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State v. Nelson

Court of Appeals of Arizona, Second Division, Department A

June 21, 2013

THE STATE OF ARIZONA, Appellee,
v.
JOSHUA DAVID NELSON, Appellant.

Not for Publication Rule 111, Rules of the Supreme Court

APPEAL FROM THE SUPERIOR COURT OF COCHISE COUNTY Cause No. CR201100333 Honorable Wallace R. Hoggatt, Judge

Thomas C. Horne, Arizona Attorney General By Joseph T. Maziarz and Amy Pignatella Cain Tucson Attorneys for Appellee.

Joel A. Larson, Cochise County Legal Defender Bisbee Attorney for Appellant.

MEMORANDUM DECISION

MICHAEL MILLER, Judge.

¶1 Joshua Nelson appeals from his jury convictions for transportation of methamphetamine for sale, possession of methamphetamine, and possession of drug paraphernalia. Nelson contends the trial court erred in denying his motion to suppress post-Miranda[1]statements he had made to sheriff's detectives. He also asserts that, based on double-jeopardy principles, the conviction of possession of methamphetamine must be vacated because it is a lesser-included offense of transportation of methamphetamine for sale. We affirm the transportation and drug paraphernalia convictions and sentences but vacate the possession of methamphetamine conviction and sentence.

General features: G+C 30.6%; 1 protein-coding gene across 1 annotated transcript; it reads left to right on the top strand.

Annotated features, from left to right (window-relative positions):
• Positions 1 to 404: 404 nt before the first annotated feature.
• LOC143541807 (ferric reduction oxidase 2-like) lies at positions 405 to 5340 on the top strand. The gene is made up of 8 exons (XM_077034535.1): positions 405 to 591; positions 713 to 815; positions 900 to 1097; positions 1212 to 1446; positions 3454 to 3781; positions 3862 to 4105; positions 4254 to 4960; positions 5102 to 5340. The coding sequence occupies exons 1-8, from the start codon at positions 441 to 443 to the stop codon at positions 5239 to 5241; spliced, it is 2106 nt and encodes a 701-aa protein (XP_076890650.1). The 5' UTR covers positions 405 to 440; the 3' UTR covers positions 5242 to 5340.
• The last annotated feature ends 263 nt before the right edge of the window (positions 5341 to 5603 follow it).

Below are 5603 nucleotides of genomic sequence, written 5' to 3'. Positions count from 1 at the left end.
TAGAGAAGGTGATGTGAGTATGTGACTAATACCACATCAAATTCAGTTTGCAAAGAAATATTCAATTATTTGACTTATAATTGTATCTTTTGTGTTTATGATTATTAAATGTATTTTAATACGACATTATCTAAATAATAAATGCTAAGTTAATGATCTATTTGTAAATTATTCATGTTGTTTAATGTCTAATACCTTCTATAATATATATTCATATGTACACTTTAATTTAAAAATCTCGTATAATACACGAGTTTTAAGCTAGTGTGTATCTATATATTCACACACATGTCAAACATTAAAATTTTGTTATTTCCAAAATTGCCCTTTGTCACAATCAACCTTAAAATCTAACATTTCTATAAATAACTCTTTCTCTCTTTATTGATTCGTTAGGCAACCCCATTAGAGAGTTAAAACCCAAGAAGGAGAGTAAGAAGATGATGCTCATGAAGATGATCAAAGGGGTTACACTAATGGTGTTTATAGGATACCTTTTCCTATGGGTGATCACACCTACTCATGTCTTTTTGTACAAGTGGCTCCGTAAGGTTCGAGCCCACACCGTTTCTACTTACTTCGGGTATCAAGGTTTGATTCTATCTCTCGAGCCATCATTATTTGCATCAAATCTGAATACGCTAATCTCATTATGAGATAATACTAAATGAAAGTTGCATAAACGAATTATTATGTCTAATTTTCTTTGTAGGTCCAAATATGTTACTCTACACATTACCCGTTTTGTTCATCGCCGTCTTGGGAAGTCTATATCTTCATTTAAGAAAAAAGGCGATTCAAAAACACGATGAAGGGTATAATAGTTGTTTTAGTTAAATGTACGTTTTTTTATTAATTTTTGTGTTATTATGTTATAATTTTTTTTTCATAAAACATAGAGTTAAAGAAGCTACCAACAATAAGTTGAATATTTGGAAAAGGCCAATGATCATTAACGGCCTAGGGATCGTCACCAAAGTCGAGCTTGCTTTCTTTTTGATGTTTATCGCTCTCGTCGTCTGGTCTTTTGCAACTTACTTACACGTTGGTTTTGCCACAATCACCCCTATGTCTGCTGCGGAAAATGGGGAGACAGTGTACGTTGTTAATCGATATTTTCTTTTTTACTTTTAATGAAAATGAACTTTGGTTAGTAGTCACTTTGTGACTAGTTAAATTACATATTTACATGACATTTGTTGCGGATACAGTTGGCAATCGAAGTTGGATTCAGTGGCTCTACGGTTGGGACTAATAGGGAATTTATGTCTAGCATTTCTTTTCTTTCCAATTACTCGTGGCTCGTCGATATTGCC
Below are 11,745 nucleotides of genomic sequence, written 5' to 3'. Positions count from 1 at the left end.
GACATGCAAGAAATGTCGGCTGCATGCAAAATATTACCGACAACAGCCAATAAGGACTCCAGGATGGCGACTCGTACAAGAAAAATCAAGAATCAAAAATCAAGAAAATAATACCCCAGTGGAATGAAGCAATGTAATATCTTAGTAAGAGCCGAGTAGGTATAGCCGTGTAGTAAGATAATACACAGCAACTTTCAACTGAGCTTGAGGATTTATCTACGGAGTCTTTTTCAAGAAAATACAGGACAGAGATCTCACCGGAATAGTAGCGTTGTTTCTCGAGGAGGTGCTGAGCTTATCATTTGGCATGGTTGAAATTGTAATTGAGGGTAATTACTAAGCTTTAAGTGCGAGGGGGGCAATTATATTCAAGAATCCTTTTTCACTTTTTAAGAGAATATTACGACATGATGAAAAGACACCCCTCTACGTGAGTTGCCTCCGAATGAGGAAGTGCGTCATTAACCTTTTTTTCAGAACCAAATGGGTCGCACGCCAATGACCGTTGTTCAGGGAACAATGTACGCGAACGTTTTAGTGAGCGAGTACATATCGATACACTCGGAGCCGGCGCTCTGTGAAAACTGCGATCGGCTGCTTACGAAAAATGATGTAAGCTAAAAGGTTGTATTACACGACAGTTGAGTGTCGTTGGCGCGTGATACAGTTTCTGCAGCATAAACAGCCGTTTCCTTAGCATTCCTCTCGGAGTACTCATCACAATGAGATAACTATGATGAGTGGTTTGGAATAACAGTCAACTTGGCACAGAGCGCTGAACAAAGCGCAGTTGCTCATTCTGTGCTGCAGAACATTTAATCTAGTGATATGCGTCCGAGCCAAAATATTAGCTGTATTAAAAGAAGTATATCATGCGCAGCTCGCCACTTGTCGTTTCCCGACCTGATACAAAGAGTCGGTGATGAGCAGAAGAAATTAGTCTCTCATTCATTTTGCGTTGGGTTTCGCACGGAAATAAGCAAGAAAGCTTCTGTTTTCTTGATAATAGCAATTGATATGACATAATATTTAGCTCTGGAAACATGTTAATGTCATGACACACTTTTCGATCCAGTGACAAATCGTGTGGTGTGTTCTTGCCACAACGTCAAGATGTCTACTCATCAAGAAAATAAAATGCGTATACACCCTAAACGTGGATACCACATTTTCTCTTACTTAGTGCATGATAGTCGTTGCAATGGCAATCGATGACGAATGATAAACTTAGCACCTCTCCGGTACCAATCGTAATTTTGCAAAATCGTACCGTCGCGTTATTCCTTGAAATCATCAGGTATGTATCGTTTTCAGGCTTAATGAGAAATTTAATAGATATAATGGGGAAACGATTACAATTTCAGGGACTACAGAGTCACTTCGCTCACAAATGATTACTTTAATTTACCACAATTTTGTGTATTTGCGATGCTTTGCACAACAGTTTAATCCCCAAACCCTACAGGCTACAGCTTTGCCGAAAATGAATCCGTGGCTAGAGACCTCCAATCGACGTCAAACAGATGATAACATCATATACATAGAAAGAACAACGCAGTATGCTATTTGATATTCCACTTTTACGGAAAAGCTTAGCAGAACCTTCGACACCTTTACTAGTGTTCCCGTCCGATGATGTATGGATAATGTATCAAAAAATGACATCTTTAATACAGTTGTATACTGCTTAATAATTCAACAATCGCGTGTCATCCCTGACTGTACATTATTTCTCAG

Factual and Procedural Background

¶2 We view the trial evidence and the inferences from that evidence in the light most favorable to sustaining the jury's verdicts. See State v. Haight-Gyuro, 218 Ariz. 356, ¶ 2, 186 P.3d 33, 34 (App. 2008). So viewed, the evidence established that in April 2011, Cochise County Sheriffs detective Kevin Jamka stopped Nelson because Nelson had been speeding. Nelson did not have a driver's license and the car did not belong to him or the passenger in the car. Nelson consented to a search of the car, where the detective found a digital scale with white residue on it, three empty baggies, and a baggie containing methamphetamine. Nelson also allowed the detective to look at his cell phone messages, which showed text messages of drug sales, and voluntarily spoke to the detective about the messages. The detective arrested Nelson and questioned him with another detective at the sheriffs substation. Nelson admitted having transported methamphetamine repeatedly and gave the detectives specific information related to deliveries of methamphetamine.

¶3 Nelson was indicted on six counts: one count of transportation of methamphetamine for sale, one count of possession of methamphetamine for sale, three counts of possession of drug paraphernalia, and use of cell phone to facilitate sale of methamphetamine. Nelson filed a motion to suppress statements he made on the basis they had been taken after he invoked his right to remain silent. The trial court denied the motion. After a three-day jury trial, at which the jury heard the audio recording of the statements, Nelson was convicted as detailed above; acquitted of two drug paraphernalia counts and the cell phone count; and sentenced to presumptive, concurrent terms, the longest of which was ten years. This appeal followed.

Discussion

Denial of motion to suppress statements